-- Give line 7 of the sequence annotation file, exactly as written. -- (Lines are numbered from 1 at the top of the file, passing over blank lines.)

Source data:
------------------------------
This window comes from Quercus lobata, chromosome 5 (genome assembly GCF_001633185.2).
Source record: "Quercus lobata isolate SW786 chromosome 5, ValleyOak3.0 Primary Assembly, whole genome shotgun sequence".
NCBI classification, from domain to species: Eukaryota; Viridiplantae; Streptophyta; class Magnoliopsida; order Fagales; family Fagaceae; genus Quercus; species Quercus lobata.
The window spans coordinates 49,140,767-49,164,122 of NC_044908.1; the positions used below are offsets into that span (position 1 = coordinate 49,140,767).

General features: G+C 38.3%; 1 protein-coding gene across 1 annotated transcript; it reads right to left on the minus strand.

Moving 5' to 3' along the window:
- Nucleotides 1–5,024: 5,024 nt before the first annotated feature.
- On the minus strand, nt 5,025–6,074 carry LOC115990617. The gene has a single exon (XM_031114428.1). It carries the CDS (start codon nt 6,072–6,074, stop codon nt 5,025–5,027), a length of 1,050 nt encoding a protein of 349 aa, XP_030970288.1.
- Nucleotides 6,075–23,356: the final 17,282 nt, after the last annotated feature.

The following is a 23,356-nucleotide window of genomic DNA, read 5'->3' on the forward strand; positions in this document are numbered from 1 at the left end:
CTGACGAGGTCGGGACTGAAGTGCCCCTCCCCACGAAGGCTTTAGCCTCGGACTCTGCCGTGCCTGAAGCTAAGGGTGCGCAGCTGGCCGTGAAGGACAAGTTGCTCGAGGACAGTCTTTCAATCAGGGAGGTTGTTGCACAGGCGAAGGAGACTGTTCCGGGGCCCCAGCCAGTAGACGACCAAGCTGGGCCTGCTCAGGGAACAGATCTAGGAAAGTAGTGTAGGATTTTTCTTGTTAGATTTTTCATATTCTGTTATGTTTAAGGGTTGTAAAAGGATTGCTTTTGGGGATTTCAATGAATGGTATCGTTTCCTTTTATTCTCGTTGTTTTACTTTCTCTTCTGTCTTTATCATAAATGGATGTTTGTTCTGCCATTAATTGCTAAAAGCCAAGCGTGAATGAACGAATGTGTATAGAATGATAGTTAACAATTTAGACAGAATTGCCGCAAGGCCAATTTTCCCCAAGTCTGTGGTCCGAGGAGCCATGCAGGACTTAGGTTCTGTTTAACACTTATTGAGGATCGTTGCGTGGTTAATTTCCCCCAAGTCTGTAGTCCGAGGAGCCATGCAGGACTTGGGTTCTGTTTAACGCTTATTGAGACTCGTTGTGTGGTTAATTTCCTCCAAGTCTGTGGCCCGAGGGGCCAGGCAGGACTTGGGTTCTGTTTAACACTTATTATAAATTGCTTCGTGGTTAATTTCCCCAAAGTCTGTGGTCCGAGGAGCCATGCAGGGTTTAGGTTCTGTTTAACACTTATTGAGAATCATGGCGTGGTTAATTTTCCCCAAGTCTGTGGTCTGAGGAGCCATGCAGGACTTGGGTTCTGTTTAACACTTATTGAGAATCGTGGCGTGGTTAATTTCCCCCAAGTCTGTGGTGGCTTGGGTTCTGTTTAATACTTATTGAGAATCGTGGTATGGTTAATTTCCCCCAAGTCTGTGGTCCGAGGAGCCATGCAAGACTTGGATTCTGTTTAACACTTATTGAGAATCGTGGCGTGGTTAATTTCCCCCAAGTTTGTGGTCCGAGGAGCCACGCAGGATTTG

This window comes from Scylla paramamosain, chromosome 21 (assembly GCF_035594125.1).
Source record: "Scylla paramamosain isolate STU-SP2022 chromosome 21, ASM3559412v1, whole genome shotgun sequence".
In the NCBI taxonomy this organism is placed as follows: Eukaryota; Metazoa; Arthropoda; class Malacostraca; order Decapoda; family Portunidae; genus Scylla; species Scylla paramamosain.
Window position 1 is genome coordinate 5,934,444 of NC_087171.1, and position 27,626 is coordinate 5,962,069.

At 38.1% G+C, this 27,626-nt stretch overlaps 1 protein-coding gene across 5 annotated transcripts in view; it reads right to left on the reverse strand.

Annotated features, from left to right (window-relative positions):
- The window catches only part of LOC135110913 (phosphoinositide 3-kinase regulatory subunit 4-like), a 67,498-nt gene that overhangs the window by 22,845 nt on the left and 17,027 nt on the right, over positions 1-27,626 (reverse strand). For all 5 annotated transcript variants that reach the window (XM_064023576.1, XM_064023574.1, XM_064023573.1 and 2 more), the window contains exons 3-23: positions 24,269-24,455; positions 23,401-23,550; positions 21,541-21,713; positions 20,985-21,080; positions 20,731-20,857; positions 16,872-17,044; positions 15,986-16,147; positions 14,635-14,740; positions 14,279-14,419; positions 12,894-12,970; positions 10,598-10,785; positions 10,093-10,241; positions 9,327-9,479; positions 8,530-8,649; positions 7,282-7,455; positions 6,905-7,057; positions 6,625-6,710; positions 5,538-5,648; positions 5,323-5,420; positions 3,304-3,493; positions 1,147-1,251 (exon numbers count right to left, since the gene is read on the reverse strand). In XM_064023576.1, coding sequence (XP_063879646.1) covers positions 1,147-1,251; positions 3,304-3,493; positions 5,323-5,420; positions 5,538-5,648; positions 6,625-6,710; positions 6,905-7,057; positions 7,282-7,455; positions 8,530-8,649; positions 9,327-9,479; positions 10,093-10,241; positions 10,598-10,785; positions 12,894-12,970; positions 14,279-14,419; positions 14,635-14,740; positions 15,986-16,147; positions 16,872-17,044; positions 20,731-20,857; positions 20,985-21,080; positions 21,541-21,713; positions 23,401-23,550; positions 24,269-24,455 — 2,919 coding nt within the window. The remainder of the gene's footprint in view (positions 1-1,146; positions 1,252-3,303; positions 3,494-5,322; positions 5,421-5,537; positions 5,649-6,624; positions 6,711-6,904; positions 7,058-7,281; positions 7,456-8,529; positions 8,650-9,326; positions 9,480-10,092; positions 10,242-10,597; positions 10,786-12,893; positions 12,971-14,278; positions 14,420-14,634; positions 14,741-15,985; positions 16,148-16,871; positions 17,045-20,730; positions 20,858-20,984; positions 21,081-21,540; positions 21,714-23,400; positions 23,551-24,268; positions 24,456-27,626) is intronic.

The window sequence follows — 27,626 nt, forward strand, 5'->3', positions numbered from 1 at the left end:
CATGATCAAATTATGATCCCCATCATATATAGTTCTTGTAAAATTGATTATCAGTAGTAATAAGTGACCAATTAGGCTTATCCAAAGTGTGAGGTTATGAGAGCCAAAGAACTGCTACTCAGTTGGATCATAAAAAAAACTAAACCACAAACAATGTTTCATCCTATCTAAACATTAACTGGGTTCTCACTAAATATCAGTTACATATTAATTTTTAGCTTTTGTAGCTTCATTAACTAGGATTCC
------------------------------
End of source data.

- Nucleotides 1–5,024: 5,024 nt before the first annotated feature.